Think binge-drinking is no big deal? Research has shown it can cause lasting cognitive decline in teens and young adults—but a new study by a Duke researcher found that a common Alzheimer’s drug could be used to reverse these dangerous brain changes.

Drinking during adolescence can cause both structural and genetic damage in the neurons of the brain, specifically in the hippocampus which is linked to learning and memory. However, Scott Swartzwelder, professor in psychiatry and behavioral sciences, found that giving rats the drug donepezil can reverse the damage. Donepezil is frequently used to improve cognitive function in patients with Alzheimer's disease. 

“What we’re interested in is the long-term effects of alcohol exposure in adolescence,” Swartzwelder said. “The core question is, when young people drink alcohol on a regular basis, are there long-lasting effects that persist into adulthood?”

The study was published in the journal “Alcoholism: Clinical and Experimental Research” and was supported by the National Institute on Alcohol Abuse and Alcoholism. 

The researchers found that when adult rats had been exposed to alcohol as adolescents, they had far fewer dendritic spines as adults. These spines stem from neurons to receive information in the brain. 

“If you don't have enough [dendritic spines], that really compromises the ability of that cell to process information,” Swartzwelder said. “If you knock down the ability of one cell, it has a downstream effect on other cells.” 

While rats who hadn’t been exposed to alcohol had a dense mass of dendritic spines, those in rats previously exposed to alcohol were sparse and stubby. 

However, when these rats were given the drug donepezil, these changes appeared to reverse, Swartzwelder explained. He noted that this finding could potentially be translated to the clinic because the drug is regarded as safe and is commonly used. 

“What was really exciting was that post treatment of the animals that were exposed to alcohol, donepezil completely reversed changes in the microstructure of the brain cells,” said Patrick Mulholland, an author of the study and professor at the Medical University of South Carolina in the department of neurosciences and the Charleston Alcohol Research Center.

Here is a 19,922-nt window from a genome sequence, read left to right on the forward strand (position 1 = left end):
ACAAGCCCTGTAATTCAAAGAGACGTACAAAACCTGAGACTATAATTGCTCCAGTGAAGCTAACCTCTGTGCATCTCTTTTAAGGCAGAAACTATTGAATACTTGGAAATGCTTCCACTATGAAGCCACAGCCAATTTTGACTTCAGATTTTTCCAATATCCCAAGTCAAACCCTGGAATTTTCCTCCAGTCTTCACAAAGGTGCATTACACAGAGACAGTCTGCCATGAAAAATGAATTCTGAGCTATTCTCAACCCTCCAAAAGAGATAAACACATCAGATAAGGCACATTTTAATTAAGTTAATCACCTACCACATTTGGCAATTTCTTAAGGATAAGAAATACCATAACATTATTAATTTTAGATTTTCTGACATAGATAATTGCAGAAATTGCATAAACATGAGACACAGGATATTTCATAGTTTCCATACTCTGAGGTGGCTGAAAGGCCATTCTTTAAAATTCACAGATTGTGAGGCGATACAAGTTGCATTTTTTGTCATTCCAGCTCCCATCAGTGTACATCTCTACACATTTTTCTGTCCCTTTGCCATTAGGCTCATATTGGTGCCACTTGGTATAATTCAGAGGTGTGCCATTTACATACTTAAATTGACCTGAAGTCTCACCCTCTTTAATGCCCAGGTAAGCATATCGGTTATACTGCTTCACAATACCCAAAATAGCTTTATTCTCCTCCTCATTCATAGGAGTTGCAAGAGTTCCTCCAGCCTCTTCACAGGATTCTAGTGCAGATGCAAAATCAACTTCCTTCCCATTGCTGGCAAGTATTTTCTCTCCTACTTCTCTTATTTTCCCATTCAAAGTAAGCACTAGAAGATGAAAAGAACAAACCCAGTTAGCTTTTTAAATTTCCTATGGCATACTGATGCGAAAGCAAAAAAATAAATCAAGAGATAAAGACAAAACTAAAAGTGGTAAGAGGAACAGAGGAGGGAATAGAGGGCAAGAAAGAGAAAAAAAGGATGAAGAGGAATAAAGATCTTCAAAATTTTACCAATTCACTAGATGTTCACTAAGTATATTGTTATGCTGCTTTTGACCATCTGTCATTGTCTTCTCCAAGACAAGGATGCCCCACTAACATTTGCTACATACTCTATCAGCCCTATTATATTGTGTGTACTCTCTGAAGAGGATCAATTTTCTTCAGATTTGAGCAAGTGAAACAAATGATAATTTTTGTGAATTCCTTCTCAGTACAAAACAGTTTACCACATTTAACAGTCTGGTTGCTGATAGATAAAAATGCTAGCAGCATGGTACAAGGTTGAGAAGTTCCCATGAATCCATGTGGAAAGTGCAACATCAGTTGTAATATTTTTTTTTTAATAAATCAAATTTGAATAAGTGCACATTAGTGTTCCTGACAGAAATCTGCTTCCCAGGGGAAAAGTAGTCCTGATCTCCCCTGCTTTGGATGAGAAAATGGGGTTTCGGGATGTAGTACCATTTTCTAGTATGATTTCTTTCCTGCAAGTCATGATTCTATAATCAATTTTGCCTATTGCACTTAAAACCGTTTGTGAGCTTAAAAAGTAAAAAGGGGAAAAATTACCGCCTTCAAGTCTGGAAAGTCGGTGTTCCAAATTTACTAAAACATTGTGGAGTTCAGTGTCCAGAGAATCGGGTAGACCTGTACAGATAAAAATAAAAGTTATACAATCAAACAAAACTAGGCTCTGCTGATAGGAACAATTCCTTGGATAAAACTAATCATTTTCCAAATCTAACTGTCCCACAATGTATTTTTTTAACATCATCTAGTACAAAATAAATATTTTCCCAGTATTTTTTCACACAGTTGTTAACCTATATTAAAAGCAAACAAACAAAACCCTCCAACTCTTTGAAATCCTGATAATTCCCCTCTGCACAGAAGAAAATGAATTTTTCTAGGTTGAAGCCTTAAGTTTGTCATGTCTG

The team also found that changes in the dendritic spines were connected to the Fmr1 gene, which is linked to developmental delays and learning disabilities. 

“Interestingly, what we found is that there were changes in expression of the gene due to alcohol exposure,” Swartzwelder said. “Those changes also reversed with donepezil.”

He explained that this finding gives scientists a specific gene to study moving forward and to see if it is a mechanism driving changes in dendritic spines. 

“Any time you can identify a specific mechanism that is associated with this effect, you have a very powerful potential target that you can pursue to develop treatments,” he said. 

Mulholland noted that the research has the potential to impact treatment for humans. 

“It’s a long shot to go from a rat to a human and is difficult to do, but the study that was published is suggestive that donepezil may be a viable treatment option,” he said. 

In the future, Swartzwelder said he hopes to continue studying the Fmr1 gene connection, as well as other genes that might be related to dendritic spines and whether other drugs could be used to reverse the changes caused by alcohol.  

Collectively, their study highlights how drinking during adolescence might impact cognitive ability later in life. 

“From a public education standpoint, it’s really important that people understand that when young adults drink and they drink in heavy binge patterns, there are consequences downstream,” Swartzwelder said.